• Carbonate platform;
  • intraplatform basin;
  • sequence boundary;
  • Southern Alps;
  • Triassic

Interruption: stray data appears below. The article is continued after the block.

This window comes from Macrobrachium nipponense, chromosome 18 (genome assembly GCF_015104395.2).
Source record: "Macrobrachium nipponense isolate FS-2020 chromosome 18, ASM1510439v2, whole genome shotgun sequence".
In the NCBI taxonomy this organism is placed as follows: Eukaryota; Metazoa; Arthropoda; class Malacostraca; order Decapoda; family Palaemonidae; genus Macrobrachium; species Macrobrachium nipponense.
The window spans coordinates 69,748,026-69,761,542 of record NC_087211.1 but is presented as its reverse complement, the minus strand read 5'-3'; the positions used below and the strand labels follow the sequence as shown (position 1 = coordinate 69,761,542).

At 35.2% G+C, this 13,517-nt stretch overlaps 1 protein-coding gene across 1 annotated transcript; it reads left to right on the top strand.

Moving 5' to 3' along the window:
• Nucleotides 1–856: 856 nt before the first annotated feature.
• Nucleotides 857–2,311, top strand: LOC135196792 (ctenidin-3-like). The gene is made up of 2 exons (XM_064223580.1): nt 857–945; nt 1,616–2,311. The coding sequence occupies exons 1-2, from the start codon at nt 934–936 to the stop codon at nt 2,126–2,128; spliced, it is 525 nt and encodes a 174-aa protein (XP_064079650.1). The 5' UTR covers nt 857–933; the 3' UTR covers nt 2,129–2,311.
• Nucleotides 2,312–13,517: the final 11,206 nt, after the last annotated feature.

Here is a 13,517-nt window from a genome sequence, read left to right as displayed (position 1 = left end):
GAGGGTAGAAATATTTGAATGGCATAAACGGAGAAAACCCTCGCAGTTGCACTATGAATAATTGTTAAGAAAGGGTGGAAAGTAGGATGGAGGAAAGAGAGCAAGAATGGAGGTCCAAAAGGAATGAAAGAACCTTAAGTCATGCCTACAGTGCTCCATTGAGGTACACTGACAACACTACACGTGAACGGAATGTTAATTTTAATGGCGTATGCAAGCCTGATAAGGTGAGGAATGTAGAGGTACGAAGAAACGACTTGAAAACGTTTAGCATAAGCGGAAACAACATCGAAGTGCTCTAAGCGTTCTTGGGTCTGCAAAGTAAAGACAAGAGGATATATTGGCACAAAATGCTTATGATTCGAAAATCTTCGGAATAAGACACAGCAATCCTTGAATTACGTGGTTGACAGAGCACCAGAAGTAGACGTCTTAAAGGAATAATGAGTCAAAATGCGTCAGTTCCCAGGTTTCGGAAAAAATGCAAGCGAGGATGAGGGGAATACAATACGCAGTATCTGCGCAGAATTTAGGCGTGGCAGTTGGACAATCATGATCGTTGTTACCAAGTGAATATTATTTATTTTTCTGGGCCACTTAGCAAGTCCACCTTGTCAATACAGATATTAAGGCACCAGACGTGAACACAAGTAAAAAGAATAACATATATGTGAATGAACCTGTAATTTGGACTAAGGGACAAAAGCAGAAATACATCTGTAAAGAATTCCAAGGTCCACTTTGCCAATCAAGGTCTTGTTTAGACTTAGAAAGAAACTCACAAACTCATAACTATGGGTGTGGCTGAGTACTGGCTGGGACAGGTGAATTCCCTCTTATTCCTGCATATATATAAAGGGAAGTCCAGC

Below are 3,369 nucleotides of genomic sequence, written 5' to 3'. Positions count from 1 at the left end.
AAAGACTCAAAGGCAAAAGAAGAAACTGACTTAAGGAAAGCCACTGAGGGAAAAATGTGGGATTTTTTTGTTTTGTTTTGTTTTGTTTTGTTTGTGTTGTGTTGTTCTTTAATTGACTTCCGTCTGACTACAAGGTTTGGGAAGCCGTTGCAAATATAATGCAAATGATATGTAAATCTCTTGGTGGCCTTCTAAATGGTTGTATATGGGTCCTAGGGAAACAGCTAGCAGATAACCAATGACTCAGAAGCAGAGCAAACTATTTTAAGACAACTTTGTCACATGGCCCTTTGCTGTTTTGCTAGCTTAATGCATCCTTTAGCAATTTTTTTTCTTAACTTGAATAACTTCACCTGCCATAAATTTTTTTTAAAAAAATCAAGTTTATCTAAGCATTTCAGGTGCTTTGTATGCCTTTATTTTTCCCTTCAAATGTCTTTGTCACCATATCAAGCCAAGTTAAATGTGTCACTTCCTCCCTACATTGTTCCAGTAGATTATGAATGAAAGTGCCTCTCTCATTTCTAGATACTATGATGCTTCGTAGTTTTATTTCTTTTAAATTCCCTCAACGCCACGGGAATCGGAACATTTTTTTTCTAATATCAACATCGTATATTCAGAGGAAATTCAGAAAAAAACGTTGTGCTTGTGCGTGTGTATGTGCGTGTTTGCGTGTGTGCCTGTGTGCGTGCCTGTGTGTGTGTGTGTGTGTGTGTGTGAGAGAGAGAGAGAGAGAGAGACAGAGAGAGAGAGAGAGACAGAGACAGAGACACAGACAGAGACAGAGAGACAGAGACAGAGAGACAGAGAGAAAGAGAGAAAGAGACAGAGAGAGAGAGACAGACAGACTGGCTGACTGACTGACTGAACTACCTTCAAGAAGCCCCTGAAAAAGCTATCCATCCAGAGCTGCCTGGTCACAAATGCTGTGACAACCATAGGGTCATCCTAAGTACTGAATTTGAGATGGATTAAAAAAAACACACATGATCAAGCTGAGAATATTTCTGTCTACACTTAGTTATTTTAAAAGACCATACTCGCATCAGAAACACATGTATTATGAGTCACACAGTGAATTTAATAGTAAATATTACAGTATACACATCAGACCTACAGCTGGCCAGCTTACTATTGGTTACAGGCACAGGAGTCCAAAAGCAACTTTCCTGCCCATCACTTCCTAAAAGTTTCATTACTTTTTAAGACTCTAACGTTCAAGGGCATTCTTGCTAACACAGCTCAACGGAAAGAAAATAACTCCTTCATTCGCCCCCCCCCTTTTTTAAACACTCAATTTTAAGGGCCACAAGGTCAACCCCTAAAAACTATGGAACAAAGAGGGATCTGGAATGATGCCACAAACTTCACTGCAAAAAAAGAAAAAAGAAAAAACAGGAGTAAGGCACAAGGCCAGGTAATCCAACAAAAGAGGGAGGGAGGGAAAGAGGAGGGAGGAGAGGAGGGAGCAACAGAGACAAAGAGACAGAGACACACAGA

In the Concarena-Pizzo Camino Massif (Lombardy Basin, Southern Alps, Italy) the lateral transition from Ladinian-Carnian carbonate platforms to coeval intraplatform basins is preserved. The succession records the sedimentological evidence of a sea-level fall on a flat-topped platform with a narrow marginal reef rim and its effects in the adjacent deeper-water basin. Repeated high-frequency exposures of the platform top are recorded by a peritidal–supratidal succession that overlies subtidal inner platform facies of the former highstand system tract (HST). On the slope and in the basin, the sea-level fall is recorded by a few metre thick succession of bioclastic packstones. These facies directly lie on coarse clinostratified breccia bodies (slope facies of the former HST) or on resedimented, well-bedded, dark laminated limestones (basinal facies of the HST). This facies distribution indicates that during the sea-level fall carbonate production on the platform top decreased rapidly and that sedimentation in the basin was mainly represented by condensed facies. Microfacies record an enrichment, during low stand, in pelagic biota (packstones with radiolarians and spiculae), whereas the occurrence of platform-derived, shallow-water materials is limited to thin lenses of reworked and micritized Fe-rich oolites and bioclasts (mainly pelecypods and echinoderms). The facies association in the Concarena-Pizzo Camino Massif demonstrates that a highly-productive carbonate factory was almost completely turned off during the emergence of the platform top at a sequence boundary, leading to low-stand starvation in the basin. The reconstruction of the stratigraphic evolution of the Concarena-Pizzo Camino carbonate platform therefore represents a significant case history for the study of the behaviour of ancient carbonate systems during a fall in sea-level, independent of its origin (eustatic or tectonic).